Agriculture Market Growth in Ethiopia

Reporting Organization:Oxfam Canada
Total Budget ($CAD):$ 780,583
Timeframe: March 9, 2012 - March 31, 2014
Status: Completion
Contact Information: Unspecified

Partner & Funder Profiles

Reporting Organization

Oxfam Canada

Participating Organizations


Funders (Total Budget Contribution)

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Country - Total Budget Allocation

Ethiopia - $ 780,583.00 (100.00%)

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Areas of Focus

Other - Total Budget Allocation

Food Security & Agriculture (50 %)

Gender Equality (40 %)

Economic Development & Empowerment (10 %)

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The primary objective of this project is to increase the sustainable incomes of primarily women small-holder farmers and agro-pastoralists in the Ethiopian regions of Oromia and Southern Nations, Nationalities and People’s Region, by improving their market participation for three locally-grown commodities: bulla (porridge produced from the enset tree), aloe and vegetables. The beneficiaries, who are already organized in 32 economic collectives (cooperatives, self-help and community economic groups), are expected to develop stronger competencies in agro-business management, in accessing technology, equipment and material, and in developing business relations within the product demand and the associated supply chains.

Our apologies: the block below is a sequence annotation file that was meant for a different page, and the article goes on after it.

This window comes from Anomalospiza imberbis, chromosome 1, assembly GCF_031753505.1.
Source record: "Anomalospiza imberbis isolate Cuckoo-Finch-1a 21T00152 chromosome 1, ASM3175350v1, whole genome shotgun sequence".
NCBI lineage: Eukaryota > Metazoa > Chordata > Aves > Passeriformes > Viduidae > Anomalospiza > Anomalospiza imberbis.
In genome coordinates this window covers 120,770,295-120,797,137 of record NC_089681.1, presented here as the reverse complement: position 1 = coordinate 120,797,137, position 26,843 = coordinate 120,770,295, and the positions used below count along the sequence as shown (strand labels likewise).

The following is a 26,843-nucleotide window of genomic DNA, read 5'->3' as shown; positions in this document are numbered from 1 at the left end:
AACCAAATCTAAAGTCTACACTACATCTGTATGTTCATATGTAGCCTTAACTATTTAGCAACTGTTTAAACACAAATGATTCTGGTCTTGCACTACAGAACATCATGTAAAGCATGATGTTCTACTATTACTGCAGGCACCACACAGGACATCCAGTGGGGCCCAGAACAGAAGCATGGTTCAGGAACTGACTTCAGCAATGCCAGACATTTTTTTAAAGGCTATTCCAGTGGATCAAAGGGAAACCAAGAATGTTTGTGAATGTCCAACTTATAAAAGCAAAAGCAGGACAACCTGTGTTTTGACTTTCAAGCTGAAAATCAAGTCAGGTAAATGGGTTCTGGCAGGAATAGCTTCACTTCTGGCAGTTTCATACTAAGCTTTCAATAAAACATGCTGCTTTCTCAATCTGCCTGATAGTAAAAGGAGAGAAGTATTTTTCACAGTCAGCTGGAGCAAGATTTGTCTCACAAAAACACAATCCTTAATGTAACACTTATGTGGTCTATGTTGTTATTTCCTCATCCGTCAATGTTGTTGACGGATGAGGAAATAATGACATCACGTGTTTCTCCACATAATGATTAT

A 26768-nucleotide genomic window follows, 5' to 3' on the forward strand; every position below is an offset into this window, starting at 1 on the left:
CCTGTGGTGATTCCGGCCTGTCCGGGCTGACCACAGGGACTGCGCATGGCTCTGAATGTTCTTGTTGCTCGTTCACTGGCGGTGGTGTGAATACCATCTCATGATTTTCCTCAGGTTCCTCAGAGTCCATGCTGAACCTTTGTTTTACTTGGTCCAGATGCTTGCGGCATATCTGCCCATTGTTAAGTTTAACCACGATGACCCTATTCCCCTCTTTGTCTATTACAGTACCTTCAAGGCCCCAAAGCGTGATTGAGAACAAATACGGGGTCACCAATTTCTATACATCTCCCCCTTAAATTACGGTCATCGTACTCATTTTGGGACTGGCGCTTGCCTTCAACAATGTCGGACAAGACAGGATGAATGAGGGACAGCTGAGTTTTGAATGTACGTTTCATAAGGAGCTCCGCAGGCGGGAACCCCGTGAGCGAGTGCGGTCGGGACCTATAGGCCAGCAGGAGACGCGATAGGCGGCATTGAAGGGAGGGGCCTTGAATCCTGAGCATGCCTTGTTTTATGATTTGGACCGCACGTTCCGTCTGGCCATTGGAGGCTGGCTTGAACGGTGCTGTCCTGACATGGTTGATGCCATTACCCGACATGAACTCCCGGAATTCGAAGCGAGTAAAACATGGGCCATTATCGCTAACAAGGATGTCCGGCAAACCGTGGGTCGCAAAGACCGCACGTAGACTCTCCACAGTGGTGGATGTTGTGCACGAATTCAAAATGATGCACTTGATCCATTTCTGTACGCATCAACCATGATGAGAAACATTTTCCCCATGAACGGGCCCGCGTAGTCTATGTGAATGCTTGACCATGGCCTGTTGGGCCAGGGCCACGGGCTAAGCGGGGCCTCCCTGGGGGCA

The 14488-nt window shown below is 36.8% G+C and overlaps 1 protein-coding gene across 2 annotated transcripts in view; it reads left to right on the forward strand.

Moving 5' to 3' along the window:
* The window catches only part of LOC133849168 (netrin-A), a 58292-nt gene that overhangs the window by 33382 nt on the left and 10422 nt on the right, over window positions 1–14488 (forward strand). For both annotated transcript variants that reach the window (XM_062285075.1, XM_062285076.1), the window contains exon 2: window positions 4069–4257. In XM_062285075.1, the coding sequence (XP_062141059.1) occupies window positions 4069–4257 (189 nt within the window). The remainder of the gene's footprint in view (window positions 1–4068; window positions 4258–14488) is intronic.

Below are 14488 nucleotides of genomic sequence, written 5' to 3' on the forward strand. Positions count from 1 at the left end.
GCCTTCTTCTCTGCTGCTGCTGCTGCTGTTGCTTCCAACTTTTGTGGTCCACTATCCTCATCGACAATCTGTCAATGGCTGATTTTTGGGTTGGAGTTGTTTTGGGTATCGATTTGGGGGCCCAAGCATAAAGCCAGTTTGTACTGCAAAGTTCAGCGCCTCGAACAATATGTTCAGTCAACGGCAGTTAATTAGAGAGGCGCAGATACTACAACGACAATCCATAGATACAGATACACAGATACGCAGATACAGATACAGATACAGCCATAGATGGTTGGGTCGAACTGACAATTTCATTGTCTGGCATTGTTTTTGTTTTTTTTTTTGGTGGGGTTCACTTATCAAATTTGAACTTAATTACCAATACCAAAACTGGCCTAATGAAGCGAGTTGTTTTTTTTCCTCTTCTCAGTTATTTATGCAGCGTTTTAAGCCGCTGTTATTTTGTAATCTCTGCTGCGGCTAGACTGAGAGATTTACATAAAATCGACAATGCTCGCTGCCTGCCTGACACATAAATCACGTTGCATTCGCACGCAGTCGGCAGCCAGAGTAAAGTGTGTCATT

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Target Population

Gender and age: Unspecified
Total Direct Population: Unspecified
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Results & Indicators

Expected Results

The expected intermediate outcomes for this project include: (1) 4,211 small-holder farmers, traders and cooperative members (of which 69% or 2,902 are female) with increased sustainable incomes from local agricultural value chains; (2) 136 local partner staff, policy makers, practitioners and researchers with the capacity to use and replicate community asset-based entrepreneurship models to economically empower small-holder farmers, particularly women; (3) increased knowledge and skills of women and men in rural economic collectives to manage the production and marketing of value added products; (4) improved collaboration between actors in the value chain; and (5) increased integration of asset-based approaches to community economic development by decision-makers and practitioners.

Achieved Results



  • None Selected
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Associated Projects (If applicable)

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